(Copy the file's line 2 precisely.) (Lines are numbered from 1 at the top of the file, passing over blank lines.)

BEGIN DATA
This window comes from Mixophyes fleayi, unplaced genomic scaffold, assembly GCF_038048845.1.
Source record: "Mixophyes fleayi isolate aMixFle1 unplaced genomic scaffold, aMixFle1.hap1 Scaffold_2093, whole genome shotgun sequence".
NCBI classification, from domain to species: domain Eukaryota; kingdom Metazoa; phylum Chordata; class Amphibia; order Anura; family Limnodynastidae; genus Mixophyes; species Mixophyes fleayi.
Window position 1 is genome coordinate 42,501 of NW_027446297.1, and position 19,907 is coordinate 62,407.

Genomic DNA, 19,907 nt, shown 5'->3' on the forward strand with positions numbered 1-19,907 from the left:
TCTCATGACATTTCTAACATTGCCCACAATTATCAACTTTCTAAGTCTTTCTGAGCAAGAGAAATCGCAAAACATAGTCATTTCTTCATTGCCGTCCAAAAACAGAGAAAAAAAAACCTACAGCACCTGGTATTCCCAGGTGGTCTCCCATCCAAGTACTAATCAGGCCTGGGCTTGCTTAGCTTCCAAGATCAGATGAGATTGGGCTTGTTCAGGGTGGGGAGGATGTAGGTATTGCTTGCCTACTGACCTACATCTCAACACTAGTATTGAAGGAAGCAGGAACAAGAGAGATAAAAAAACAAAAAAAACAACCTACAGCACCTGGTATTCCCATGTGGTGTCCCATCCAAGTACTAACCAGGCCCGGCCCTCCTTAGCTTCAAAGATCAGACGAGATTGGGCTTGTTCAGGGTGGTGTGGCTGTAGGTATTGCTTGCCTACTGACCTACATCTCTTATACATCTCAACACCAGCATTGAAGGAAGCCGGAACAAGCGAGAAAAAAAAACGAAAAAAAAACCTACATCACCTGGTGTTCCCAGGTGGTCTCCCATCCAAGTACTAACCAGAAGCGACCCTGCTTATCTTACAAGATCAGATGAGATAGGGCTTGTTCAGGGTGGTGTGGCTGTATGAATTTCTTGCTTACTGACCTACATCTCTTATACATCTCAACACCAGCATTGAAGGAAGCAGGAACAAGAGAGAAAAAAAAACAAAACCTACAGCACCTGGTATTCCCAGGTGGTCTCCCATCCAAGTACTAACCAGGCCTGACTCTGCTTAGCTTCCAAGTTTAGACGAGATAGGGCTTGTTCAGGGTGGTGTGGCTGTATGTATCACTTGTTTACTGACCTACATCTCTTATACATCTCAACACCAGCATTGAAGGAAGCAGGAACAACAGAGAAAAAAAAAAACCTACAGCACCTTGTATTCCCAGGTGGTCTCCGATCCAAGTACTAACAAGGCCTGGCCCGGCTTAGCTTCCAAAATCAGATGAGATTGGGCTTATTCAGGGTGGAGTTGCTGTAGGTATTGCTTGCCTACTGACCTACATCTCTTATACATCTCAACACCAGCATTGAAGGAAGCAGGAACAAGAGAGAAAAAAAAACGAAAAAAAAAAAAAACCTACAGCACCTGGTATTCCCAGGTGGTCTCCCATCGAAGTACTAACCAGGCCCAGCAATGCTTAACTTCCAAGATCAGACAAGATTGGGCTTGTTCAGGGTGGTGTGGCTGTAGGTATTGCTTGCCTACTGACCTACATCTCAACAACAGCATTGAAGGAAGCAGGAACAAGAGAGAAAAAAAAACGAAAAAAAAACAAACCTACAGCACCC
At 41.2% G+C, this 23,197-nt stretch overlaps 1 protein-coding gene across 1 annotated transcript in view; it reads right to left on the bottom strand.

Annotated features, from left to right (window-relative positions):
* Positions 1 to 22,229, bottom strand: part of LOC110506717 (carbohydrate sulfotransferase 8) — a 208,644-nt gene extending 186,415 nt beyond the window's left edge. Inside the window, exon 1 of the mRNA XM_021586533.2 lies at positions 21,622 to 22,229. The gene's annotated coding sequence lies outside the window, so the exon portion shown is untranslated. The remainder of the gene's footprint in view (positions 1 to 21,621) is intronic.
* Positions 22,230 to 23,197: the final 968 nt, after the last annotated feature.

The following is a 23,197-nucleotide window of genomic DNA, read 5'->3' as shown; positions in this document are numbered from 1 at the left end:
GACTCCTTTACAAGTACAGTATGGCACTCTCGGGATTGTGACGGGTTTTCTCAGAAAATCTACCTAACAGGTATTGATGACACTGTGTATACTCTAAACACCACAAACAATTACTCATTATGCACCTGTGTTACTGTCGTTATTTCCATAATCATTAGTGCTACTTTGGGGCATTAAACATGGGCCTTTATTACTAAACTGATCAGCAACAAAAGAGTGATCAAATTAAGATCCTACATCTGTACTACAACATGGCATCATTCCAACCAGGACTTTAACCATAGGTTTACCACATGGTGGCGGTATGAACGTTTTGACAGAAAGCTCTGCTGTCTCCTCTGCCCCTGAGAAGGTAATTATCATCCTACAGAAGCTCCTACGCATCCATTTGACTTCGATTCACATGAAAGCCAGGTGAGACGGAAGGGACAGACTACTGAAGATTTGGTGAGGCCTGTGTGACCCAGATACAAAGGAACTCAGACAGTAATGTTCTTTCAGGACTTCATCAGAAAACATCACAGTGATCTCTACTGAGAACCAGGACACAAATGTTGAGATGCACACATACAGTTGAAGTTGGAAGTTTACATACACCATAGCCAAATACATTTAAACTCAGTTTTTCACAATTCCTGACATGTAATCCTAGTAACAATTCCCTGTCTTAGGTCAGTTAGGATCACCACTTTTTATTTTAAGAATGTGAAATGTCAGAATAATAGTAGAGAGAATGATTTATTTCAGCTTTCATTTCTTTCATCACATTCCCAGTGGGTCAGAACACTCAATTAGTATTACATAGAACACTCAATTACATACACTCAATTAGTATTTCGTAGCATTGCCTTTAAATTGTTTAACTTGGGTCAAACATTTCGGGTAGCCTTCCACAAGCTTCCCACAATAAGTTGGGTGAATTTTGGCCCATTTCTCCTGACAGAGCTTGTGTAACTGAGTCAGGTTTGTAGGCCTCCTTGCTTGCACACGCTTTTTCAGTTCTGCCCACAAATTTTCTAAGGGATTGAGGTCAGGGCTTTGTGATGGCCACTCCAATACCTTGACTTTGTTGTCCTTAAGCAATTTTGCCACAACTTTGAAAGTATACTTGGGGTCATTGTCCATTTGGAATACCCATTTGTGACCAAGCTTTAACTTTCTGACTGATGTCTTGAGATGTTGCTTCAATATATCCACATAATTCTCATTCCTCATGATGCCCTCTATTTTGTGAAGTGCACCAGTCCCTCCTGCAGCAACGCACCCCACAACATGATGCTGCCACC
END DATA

Source record: "Mixophyes fleayi isolate aMixFle1 unplaced genomic scaffold, aMixFle1.hap1 Scaffold_2093, whole genome shotgun sequence".